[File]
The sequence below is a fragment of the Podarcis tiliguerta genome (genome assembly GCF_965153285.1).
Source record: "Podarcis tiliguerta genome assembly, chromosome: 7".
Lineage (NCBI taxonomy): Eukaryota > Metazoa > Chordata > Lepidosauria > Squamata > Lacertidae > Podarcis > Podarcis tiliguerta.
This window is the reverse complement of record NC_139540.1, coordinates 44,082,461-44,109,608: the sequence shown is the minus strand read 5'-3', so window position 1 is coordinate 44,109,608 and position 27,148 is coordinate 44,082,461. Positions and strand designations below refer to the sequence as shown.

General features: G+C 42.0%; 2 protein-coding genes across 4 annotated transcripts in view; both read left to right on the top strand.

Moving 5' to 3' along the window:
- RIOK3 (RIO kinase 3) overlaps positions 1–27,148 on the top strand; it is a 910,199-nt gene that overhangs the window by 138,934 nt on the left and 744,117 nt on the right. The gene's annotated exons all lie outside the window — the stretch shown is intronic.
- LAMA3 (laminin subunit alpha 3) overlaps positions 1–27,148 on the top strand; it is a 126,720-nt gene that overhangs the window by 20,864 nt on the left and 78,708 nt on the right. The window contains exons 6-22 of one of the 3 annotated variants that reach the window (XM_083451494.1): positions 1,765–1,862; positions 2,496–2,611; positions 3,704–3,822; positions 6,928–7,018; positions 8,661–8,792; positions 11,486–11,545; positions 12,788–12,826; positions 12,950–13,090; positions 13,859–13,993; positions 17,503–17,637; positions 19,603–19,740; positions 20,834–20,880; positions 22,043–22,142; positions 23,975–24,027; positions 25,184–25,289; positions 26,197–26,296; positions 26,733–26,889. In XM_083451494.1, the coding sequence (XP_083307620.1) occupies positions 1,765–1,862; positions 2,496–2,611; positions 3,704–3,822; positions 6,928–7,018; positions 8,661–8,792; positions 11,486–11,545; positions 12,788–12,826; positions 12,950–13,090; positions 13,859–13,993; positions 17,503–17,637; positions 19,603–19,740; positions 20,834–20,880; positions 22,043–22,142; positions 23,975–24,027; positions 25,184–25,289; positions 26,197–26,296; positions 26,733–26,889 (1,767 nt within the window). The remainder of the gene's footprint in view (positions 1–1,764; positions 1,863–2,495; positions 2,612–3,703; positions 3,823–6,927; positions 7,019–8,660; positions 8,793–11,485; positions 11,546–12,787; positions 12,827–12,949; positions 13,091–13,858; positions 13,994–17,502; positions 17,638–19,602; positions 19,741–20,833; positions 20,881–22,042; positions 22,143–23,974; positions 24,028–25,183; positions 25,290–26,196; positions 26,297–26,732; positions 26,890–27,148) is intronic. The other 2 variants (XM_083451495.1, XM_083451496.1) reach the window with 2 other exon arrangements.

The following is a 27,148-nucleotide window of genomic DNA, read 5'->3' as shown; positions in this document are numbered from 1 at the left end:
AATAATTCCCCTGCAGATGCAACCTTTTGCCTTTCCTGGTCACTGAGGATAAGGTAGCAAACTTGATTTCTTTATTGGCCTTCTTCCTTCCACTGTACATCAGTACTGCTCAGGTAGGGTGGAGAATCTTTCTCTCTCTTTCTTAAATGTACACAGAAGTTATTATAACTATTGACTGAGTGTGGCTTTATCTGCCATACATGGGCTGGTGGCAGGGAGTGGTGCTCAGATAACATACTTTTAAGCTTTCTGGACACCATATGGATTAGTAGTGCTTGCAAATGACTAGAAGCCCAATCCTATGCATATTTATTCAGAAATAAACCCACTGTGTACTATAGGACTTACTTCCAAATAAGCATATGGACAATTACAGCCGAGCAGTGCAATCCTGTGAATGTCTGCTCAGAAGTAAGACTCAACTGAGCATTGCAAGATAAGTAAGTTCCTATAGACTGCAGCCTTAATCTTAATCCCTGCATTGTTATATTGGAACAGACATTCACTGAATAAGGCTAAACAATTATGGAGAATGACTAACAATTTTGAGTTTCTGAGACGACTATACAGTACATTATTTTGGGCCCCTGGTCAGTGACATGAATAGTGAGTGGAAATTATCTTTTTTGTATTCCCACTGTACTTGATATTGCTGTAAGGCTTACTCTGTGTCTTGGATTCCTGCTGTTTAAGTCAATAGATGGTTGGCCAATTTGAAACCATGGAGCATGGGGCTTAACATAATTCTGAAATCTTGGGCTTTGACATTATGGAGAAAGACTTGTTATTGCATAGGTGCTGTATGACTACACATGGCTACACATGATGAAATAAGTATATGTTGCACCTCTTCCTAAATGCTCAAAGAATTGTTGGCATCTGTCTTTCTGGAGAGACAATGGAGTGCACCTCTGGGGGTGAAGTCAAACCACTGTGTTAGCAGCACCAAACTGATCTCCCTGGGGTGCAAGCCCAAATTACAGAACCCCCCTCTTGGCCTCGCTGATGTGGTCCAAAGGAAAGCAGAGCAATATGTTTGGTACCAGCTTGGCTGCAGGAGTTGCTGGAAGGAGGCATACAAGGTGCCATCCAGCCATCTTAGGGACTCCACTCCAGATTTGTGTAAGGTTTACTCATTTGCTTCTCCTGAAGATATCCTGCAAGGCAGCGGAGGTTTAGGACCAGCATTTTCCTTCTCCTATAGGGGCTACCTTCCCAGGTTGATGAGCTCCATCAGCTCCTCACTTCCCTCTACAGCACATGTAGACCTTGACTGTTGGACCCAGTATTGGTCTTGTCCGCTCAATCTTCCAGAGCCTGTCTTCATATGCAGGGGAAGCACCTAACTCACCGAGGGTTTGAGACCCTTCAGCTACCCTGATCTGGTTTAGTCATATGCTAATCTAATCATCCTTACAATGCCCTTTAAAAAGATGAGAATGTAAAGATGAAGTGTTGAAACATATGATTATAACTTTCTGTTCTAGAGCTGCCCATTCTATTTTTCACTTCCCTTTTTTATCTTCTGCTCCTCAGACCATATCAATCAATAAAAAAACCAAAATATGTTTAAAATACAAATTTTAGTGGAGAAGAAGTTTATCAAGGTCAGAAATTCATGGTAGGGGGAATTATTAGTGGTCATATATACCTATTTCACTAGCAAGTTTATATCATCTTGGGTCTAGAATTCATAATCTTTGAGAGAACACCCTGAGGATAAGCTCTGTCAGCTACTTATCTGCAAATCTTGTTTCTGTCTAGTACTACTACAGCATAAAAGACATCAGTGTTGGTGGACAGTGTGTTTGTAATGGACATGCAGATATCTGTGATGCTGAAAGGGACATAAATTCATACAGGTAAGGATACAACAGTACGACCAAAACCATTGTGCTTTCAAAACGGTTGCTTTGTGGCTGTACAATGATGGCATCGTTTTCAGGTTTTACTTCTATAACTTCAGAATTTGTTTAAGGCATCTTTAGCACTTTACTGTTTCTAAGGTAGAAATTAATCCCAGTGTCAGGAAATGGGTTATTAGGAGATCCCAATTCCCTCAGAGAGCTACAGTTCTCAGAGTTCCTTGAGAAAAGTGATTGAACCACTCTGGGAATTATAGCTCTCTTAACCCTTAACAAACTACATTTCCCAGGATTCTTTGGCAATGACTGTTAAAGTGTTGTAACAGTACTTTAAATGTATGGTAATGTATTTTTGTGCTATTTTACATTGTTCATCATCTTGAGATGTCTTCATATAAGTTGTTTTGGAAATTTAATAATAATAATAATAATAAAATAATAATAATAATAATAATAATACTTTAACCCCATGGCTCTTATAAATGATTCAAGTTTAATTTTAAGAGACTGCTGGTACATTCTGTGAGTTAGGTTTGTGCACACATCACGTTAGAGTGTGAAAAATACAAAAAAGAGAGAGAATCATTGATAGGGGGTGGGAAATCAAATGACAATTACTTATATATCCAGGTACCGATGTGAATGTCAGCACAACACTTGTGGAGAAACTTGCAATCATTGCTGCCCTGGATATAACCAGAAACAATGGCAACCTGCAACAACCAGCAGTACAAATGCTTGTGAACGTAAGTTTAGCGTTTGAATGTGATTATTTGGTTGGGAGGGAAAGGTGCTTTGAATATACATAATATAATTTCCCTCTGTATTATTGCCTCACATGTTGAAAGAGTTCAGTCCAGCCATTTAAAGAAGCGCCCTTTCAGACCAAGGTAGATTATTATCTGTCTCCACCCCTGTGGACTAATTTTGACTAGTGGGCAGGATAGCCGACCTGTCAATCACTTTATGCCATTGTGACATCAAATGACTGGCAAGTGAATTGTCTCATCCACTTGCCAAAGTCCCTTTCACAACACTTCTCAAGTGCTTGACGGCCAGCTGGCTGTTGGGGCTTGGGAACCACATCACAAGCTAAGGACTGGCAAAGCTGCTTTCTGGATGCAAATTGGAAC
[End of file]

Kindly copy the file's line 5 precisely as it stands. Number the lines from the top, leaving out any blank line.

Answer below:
General features: G+C 42.0%; 2 protein-coding genes across 4 annotated transcripts in view; both read left to right on the top strand.